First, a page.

Corporal punishment is prohibited in schools in the Education Act 2012. Article 143 (“Abolition of corporal punishment”) states: (1) No person who—(a) is employed at or in respect of a school; or (b) owns, manages or controls an assisted private school, a private educational institution or an early childhood education facility, shall administer corporal punishment to any student or child enrolled at or attending the school, institution or facility. (2) No person who, on behalf of a school, is supervising or controlling any student or child enrolled at or attending such school shall administer corporal punishment to the student or child.  (3) Any person referred to in subsection (1) or (2) who administers corporal punishment to any student or child in contravention of this section commits an offence and is liable on summary conviction to a fine of $5,000.” Article 144 defines corporal punishment: “(1) Subject to subsection (2), references in section 143 to administering corporal punishment to a student or child are to doing anything that involves the application of physical force to punish or correct the student or child, whether or not there are also other reasons for so doing. (2) For the purposes of section 143, a person shall not be considered as administering corporal punishment by virtue of anything done for reasons that include averting an immediate danger of personal injury to, or an immediate danger to the property of, any person, including the student or child concerned.”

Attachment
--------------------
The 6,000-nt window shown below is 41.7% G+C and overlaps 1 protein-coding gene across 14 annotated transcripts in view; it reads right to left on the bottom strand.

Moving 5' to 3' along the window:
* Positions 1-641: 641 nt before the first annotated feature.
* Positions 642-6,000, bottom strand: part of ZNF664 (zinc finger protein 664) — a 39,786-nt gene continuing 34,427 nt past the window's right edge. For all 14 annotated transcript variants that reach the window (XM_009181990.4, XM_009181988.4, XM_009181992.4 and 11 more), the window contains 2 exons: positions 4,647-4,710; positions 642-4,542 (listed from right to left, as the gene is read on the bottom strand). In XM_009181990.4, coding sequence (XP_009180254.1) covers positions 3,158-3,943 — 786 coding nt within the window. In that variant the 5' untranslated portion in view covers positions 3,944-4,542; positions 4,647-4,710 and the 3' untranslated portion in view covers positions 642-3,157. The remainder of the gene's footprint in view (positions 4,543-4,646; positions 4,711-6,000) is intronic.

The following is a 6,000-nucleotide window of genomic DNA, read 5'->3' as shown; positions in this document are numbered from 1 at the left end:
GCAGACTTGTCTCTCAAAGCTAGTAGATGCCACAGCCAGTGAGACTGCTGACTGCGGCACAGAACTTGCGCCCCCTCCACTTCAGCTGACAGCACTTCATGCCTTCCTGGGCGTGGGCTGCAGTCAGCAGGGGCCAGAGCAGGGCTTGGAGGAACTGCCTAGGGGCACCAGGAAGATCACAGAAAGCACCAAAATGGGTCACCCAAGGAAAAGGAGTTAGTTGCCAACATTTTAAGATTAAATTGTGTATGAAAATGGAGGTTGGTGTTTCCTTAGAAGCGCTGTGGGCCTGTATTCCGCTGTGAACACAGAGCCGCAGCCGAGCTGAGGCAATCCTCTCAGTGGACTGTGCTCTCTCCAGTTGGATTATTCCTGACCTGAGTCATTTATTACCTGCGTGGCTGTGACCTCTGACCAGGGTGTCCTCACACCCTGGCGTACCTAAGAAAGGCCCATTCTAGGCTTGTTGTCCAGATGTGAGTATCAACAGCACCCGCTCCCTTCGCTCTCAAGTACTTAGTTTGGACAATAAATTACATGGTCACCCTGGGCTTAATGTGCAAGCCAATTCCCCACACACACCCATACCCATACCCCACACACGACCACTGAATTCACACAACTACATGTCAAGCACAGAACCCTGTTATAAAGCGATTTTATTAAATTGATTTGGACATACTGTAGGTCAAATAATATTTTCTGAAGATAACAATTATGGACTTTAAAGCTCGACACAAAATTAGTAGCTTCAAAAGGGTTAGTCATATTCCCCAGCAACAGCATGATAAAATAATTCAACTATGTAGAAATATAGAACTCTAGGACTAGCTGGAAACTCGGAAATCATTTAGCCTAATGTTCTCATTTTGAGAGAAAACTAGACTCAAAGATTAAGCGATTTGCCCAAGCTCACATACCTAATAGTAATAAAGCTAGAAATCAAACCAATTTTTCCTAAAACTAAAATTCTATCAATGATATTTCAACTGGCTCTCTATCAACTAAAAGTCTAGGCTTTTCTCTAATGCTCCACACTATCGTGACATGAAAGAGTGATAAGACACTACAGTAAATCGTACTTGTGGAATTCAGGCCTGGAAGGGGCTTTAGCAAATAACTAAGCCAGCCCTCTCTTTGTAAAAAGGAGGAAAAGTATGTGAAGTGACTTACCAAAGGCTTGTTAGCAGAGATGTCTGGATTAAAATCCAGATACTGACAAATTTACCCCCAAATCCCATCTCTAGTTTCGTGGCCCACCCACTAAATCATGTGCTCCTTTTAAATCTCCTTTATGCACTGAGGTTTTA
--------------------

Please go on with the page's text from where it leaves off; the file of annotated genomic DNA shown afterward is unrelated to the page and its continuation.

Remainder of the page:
Penal institutions

Corporal punishment is unlawful as a disciplinary measure in penal institutions, but there is no explicit prohibition. The Prison Regulations 2001 under the Prison Act limit the amount of force used by a prison officer to what is considered “necessary” (s27) and do not include corporal punishment in the list of punishments for disciplinary offences (s33).

 

Sentence for crime

Corporal punishment is abolished as a sentence for crime in the Abolition of Corporal Punishment Ordinance 1998 and in article 373 of the Criminal Code 2010. Article 6 of the Constitution 1982 states that no person shall be subjected to torture or to inhumane or degrading punishment or other treatment. There is no provision for judicial corporal punishment in the Juvenile Act,[4] the Juvenile Courts Act[5] or the Criminal Procedure Code.[6] A Child Justice Bill has long been under discussion but we have no detailed information.[7] As at April 2016, it had not been tabled in Parliament.[8]